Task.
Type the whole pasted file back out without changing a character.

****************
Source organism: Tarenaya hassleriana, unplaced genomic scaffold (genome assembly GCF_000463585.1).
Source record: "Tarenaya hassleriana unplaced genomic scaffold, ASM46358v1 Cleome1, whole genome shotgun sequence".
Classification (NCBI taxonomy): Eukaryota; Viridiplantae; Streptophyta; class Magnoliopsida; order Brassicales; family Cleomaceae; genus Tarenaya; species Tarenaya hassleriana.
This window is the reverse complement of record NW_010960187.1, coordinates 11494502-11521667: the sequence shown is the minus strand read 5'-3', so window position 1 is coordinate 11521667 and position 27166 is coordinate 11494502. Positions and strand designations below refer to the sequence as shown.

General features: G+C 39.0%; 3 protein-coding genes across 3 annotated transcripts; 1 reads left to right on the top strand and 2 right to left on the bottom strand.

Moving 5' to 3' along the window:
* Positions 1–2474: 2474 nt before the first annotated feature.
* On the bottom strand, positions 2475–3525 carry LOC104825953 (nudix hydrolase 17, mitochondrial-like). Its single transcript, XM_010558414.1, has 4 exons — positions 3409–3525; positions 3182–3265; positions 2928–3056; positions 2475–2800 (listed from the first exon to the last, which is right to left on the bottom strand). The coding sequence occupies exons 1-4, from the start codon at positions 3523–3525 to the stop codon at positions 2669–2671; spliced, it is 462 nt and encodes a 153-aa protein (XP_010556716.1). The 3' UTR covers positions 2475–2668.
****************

Source organism: Tarenaya hassleriana, unplaced genomic scaffold (genome assembly GCF_000463585.1).
Source record: "Tarenaya hassleriana unplaced genomic scaffold, ASM46358v1 Cleome1, whole genome shotgun sequence".
Classification (NCBI taxonomy): Eukaryota; Viridiplantae; Streptophyta; class Magnoliopsida; order Brassicales; family Cleomaceae; genus Tarenaya; species Tarenaya hassleriana.
This window is the reverse complement of record NW_010960187.1, coordinates 11494502-11521667: the sequence shown is the minus strand read 5'-3', so window position 1 is coordinate 11521667 and position 27166 is coordinate 11494502. Positions and strand designations below refer to the sequence as shown.

General features: G+C 39.0%; 3 protein-coding genes across 3 annotated transcripts; 1 reads left to right on the top strand and 2 right to left on the bottom strand.

Moving 5' to 3' along the window:
* Positions 1–2474: 2474 nt before the first annotated feature.
* On the bottom strand, positions 2475–3525 carry LOC104825953 (nudix hydrolase 17, mitochondrial-like). Its single transcript, XM_010558414.1, has 4 exons — positions 3409–3525; positions 3182–3265; positions 2928–3056; positions 2475–2800 (listed from the first exon to the last, which is right to left on the bottom strand). The coding sequence occupies exons 1-4, from the start codon at positions 3523–3525 to the stop codon at positions 2669–2671; spliced, it is 462 nt and encodes a 153-aa protein (XP_010556716.1). The 3' UTR covers positions 2475–2668.